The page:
Ramsey Homsany '00
General Counsel, Dropbox
Understanding the Sony hack and the Snowden revelations is more than a curiosity to Ramsey Homsany ’00, general counsel of file storing and sharing service Dropbox. It’s a professional responsibility. In a career that began at Wilson Sonsini followed by Google, Homsany has built up deep expertise in taking on the legal issues raised by emerging technologies that are rapidly changing the world.
As a biochemical engineering student in college, Homsany found his calling in a course on ethics in engineering. “I realized how important it was for technologists to understand the legal environment, and for lawyers to understand technology. And before I knew it, I was applying to law school,” Homsany says.
“He really was one of the nicest people that you can imagine in law school—clearly a very smart guy, but also a very thoughtful and considerate person,” says Troy McKenzie ’00, professor of law on leave and deputy assistant attorney general at the US Department of Justice Office of Legal Counsel. “We graduated right when the dot-com bubble was popping. And I can distinctly remember thinking to myself, poor Ramsey, he’s off to go work at a law firm in Silicon Valley, and, gosh, this is the wrong time to do something like that... and of course, it was absolutely the right move for him to make. Little did I know just how well it would turn out.”
After a few years at Wilson Sonsini, focusing on technology licensing, deals, and intellectual property law, a former colleague convinced Homsany to join Google, a relatively new company at the time. Tasked with building Google’s legal team in New York to support the company’s advertising business, Homsany initially encountered resistance toward Google’s innovative technology. “I couldn’t even get the lawyers at the New York ad agencies to talk to me for a while,” he says. “They didn’t want to hear it; they wanted us to do things their way, until they saw the actual product starting to actually disrupt the traditional model of how companies get consumers' attention.”
Once he had met with success in New York, Homsany returned to Google headquarters, where he managed the company’s commercial legal group. There, he negotiated some of the multibillion-dollar commercial relationships that have laid the foundation for Google to become the company that it is today. Homsany also managed the company’s Latin American legal team.
He had no plans or inclination to leave Google until he met the founders of Dropbox. But after visiting their operation, he was deeply impressed. “I had been through this revolution in terms of how people dealt with public information, and what I saw at Dropbox was there was going to also be this incredible revolution around how people interact with their own information,” Homsany says.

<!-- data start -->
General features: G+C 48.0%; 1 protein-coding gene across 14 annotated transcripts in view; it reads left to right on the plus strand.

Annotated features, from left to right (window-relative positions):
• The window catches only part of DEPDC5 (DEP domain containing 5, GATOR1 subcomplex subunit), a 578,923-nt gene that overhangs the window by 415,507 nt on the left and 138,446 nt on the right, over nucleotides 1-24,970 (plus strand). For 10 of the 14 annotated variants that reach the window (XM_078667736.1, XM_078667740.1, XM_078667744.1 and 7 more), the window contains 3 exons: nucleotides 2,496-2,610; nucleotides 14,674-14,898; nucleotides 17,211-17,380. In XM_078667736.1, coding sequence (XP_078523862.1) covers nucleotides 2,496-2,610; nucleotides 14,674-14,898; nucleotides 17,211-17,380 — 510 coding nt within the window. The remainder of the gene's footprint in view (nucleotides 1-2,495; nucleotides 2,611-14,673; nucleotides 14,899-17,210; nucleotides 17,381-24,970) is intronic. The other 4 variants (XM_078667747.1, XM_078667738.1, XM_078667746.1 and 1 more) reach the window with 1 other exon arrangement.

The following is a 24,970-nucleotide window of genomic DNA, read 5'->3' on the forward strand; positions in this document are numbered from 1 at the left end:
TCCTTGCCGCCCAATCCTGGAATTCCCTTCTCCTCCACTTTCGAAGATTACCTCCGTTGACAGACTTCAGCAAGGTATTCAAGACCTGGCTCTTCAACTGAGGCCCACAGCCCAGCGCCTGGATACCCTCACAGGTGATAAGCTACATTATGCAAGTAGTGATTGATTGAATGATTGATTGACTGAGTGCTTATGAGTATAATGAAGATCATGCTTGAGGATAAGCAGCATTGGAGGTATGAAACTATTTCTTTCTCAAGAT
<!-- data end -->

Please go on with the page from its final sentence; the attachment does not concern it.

Transitioning from his role at Google to the position of general counsel at the much smaller Dropbox was not without its challenges; he had to shift from focusing deeply in one area of the law to managing all aspects of a company’s legal operations. “I felt like I had gone from being the head of surgery at Sloan Kettering to being chief of all medicine at a wartime clinic,” Homsany says. "Early on in a startup, you can't get every issue perfect. You have to keep the patients alive and keep things moving."
Now, one of his top priorities is data privacy and security—key issues for a company that users trust to safeguard their documents, photographs, and other digital media. Under Homsany’s legal guidance, Dropbox has become one of the first companies to publish a transparency report, which shows the world the degree of access to user data that governments have sought, and also the extent to which Dropbox has complied with or resisted these requests. Homsany has also taken the lead on advocating for policy reform, meeting with policymakers in Washington to discuss the laws that govern surveillance and access to data.
“The most rewarding part of my time here has actually been building our incredible legal department, which is full of people who are passionate about technology.” Homsany says. “I’m very comfortable saying that this is the best team in the business defending people’s information, and helping bring this incredible technology to—for now—hundreds of millions, and eventually billions of people around the world.”
Ted Wang, corporate partner at Fenwick & West, who works with Homsany as an outside counsel to Dropbox, praises his legal acumen. “Ramsey has done an incredible job at skating that fine line between complying with the law, but at the same time maintaining user privacy, and protecting the users’ interests to the maximum extent possible under the law,” he says.
Wang also notes Homsany’s skill at developing talent and bringing out the best in his team: “He really is a wonderful person—not just technically excellent at what he does, but a person for whom you want to do your best work.”